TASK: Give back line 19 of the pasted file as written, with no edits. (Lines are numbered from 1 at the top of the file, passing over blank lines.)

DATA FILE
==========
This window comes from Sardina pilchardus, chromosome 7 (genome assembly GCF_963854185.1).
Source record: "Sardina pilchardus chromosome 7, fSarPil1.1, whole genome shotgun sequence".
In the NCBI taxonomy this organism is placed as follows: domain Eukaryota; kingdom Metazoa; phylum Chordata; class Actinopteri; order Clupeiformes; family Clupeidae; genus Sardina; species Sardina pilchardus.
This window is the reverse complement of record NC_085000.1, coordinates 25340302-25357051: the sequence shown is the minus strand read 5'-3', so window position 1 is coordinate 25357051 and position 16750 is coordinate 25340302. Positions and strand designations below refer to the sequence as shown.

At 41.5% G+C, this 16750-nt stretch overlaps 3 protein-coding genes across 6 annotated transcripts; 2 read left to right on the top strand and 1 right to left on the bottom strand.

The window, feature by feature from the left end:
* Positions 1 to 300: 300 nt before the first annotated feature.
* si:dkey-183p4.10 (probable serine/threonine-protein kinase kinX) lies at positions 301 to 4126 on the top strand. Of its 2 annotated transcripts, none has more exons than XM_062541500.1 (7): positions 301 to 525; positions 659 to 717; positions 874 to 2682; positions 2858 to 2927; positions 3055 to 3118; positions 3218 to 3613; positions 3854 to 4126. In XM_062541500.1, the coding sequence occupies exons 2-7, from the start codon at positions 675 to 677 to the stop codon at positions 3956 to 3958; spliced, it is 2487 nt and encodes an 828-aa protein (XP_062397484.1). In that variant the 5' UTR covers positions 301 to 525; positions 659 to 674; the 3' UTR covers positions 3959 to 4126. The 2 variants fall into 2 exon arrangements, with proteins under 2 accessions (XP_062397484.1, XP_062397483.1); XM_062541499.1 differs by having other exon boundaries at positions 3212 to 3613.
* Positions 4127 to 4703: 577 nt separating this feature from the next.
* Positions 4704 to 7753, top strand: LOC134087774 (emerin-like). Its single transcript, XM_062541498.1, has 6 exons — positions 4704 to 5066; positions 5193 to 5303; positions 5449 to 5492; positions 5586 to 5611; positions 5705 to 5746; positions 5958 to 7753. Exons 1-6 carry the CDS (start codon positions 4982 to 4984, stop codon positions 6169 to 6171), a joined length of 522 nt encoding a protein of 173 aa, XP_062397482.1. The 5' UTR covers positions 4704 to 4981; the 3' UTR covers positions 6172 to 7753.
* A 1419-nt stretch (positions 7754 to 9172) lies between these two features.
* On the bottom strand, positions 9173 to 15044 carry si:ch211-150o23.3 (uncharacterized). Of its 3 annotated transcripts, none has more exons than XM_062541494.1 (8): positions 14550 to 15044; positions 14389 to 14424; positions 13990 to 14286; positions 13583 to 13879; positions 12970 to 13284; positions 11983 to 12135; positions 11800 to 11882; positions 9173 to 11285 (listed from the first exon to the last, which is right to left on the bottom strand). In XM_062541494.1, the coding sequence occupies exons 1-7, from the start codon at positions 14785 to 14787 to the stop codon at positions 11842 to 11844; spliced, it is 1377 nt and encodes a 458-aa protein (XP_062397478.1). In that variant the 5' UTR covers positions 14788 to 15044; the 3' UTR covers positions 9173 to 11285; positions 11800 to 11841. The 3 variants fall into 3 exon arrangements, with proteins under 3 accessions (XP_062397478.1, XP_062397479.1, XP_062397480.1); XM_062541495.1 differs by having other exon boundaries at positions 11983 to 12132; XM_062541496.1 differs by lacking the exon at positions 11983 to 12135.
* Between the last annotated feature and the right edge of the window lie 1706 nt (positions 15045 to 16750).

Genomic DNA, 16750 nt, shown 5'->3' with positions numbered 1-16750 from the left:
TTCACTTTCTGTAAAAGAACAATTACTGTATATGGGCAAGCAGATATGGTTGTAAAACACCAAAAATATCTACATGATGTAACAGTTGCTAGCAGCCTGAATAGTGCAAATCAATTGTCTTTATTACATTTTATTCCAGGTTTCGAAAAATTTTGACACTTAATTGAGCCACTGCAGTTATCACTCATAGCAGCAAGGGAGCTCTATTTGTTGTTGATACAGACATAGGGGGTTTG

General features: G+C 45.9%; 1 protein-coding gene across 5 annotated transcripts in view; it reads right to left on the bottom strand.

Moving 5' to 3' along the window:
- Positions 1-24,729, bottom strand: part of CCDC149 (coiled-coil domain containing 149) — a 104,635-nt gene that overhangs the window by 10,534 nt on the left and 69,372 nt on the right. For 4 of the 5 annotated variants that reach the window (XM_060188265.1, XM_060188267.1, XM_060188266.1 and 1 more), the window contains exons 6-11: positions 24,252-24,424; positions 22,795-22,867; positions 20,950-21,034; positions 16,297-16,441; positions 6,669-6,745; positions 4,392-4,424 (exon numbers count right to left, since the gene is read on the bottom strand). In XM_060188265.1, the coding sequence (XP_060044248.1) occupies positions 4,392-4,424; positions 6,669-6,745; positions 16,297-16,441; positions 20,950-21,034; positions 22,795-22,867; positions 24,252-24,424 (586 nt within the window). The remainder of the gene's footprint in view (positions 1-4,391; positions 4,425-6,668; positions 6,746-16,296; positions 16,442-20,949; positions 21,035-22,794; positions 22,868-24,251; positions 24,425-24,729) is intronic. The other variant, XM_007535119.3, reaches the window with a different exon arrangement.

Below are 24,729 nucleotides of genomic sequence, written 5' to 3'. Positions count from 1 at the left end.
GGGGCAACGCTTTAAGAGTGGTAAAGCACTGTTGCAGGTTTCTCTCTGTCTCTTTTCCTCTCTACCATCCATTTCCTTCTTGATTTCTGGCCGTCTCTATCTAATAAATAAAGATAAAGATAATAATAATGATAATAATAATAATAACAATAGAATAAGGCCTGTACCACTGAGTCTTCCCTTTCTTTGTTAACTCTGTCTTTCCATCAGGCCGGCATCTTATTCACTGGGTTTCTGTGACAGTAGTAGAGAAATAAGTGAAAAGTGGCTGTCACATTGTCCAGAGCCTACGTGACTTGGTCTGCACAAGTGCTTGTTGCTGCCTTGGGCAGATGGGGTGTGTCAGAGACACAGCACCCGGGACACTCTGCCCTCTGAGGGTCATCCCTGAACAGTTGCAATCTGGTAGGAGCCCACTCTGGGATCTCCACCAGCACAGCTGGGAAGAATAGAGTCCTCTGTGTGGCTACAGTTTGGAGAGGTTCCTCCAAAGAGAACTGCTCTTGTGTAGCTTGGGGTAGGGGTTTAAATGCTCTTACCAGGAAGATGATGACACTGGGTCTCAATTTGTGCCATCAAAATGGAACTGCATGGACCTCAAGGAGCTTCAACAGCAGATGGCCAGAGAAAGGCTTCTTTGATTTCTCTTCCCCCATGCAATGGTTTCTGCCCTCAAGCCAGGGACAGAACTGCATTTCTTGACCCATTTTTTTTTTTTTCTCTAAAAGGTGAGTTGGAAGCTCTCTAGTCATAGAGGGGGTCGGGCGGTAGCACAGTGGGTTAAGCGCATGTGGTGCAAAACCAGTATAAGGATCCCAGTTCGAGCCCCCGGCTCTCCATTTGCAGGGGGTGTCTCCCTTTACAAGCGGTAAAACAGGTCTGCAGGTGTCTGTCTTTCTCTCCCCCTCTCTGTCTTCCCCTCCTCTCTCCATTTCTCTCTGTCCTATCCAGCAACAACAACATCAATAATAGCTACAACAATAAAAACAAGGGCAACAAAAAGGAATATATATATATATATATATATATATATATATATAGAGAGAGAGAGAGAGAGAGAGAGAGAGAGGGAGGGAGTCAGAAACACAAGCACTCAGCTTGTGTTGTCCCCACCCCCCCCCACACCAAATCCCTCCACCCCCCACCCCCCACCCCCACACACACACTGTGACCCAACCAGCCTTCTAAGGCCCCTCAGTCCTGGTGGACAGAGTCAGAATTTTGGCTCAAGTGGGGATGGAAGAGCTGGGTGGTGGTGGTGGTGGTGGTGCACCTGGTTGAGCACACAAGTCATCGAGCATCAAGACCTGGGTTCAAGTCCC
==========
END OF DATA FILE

Below are 24,729 nucleotides of genomic sequence, written 5' to 3'. Positions count from 1 at the left end.